I was a rhetoric major so I am comfortable with language and its evolution. But I wonder if we are heading into a Max Headroomfuture where we will have a stratified society with those that are part of the information/technology world and those who are merely observers. If you remember the show, the way the bosses controlled the masses was to give them a steady stream of television. Make it free, manage the information and make sure the constant drone pacified everyone.

I see these differences happening even in my daughter’s small world. In our house we consume information. She’s exposed to the latest technology and she quickly adapts to new devices and services. But most of her friends, who have limited to little access to information and technology often don’t understand some of her references. She readily admits she can’t explain what her mother does because they just wouldn’t get it.

Thankfully in third grade, these differences aren’t deal breakers. But as she gets older, I can see how the kids will start to self-select. The techie kids hanging out with the other techies. So I wonder, are we heading toward a truly stratified society? And more importantly, will it matter if the polar icecaps melt and California ends up under water? Can you see why my head is spinning? These are strange times.

Burger King, McDonalds: My Daughter Asks, “Why are fast food meal toys so stupid?”

Yep, that’s what she asks every time we order a kids meal at a fast food restaurant. She’s eight and has actually been asking this for a long time. Over the years, we have accumulated – like millions of household across America – tons of fast food toy crap. Little plastic things that really don’t do very much (except one truly awesome telescope that still works).

Now that Katie is older, she wonders why these companies would want to do so much to destroy the planet. She understands that these toys have no value – in fact they are worse than a long walk to the land fill. In most cases, they are so useless they are never touched again beyond the visit to the restaurant. (See our photos for examples.)

From Taco Bell: football in April. “Mom, these aren’t for girls!”

From Burger King: Squidward “High Low” toy. You actually need two of these to get the full stupid effect. You manually move the numbers of both toys to see who got “high” and who got “low.” Really.

Carl’s Jr: Bee Movie car. “Mom, that’s for babies.” Except babies can’t have them. No one under three years old can have them. So why give them away at all?

Since I am in marketing, I try to explain to her that toys have become something consumers expect in a kids meal and that they are often used to get children to demand a particular brand when choosing a fast food meal, “please mommy, we must go to McDonalds because they have Dunder Mifflin bobble heads!” sort of thing.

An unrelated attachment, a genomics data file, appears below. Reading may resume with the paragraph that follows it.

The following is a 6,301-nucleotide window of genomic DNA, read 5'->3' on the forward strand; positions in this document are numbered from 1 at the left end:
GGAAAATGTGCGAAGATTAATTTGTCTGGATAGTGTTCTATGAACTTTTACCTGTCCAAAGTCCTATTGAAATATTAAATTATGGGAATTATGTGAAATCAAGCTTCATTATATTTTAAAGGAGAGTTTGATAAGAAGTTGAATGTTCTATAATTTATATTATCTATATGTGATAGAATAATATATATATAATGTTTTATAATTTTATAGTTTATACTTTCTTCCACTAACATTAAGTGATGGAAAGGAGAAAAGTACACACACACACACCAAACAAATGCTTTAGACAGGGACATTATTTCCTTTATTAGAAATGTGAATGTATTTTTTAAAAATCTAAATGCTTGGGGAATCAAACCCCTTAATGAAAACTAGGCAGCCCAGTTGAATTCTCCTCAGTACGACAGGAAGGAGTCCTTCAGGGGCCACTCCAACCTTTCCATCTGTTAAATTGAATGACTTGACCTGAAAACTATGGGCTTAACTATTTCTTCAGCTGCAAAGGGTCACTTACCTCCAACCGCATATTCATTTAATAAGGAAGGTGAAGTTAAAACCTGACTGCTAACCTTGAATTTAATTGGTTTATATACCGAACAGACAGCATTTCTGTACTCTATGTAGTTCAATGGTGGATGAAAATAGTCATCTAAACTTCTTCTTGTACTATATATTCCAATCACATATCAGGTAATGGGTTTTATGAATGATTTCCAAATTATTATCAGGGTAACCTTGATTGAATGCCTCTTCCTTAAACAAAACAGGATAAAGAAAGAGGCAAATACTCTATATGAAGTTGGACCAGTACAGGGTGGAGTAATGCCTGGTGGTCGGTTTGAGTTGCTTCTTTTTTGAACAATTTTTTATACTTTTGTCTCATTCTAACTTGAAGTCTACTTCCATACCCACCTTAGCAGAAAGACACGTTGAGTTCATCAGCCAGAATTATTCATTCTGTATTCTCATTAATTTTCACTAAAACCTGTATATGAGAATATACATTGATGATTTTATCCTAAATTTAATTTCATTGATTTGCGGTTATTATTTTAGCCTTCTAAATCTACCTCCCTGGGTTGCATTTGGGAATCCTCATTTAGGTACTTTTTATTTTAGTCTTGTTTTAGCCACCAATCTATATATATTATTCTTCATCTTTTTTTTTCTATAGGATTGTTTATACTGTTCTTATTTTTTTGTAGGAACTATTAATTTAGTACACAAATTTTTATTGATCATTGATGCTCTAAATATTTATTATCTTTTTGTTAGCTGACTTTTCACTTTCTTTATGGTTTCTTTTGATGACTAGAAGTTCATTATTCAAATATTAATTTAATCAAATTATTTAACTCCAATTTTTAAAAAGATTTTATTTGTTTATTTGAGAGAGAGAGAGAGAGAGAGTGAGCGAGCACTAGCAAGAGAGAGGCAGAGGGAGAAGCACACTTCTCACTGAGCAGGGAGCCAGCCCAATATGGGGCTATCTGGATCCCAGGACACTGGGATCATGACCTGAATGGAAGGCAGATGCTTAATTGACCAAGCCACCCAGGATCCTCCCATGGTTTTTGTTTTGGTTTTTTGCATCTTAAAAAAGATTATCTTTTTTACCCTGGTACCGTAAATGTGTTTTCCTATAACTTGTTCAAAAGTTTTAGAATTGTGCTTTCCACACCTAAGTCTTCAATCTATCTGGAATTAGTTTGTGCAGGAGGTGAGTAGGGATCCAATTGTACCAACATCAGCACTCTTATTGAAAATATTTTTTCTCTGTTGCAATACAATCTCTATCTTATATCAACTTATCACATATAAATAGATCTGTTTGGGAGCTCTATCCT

Katie simply doesn’t buy it. She says she’d actually makes her eating decisions based on the food served (or, let’s face it, where I take her) and she does like getting a present with her meal, but she’d prefer something that didn’t hurt the earth. So she offered me a few ideas. I think she’s on to something and with that, I challenge the fast food industry to think twice about what they are doing and try an little innovation.

Here’s Katie’s List of How to Make Meal Toys Better:

iTunes: even at eight, she loves iTunes. Since a song is 99 cents, we realize one song per meal would be too much, but if three visits to the same place equaled one tune, collecting iTunes credits would be worth it – and would make her want to go back to the same place.

Webkinz: she needs cash in Webkinz World. If she were to get a Webkinz collectible trading card (think about the exclusive potential here) it would give her added powers and points for her Webkinz account. With a decent partnership, it could get her access to new worlds or games.

Earth-Friendly Collectibles: she cares about animals – a lot. She’d love to get trading cards with information about different animals that she could share with kids at school or interact with on the web. Maybe for every card code she enters, money goes to saving the rain forest. From frogs to polar bears to lady bugs, she wants to learn about these things and save them from extinction.

Relationship Cards: she doesn’t really know what to call this but what she’s looking for is a way to get more information about the characters on shows she cares about (iCarly, Hannah Montana, etc.). Getting “inside scoop” is meaningful to her and gives her a social advantage with her friends. To keep it earth friendly, the “key” could again come on a card with an SMS text number or web code where a bevy of paperless information could be provided to her.

Sometimes I am amazed at her ideas.

I think they have merit, would be “green”, would meet the needs of most children and could be used to create interaction rather than landfill. All her ideas could last much longer than a stupid plastic toy and could actually create more of a relationship with her as a consumer not just with the fast food brand, but with the secondary brand (Hannah Montana, endangered animals, Webkinz, etc.) as well.

Katie and I would love know how you feel about the toys in your kids meal. We also want your ideas for premiums that don’t involve plastic or pollute the earth. Ideas? Thoughts? Let us know!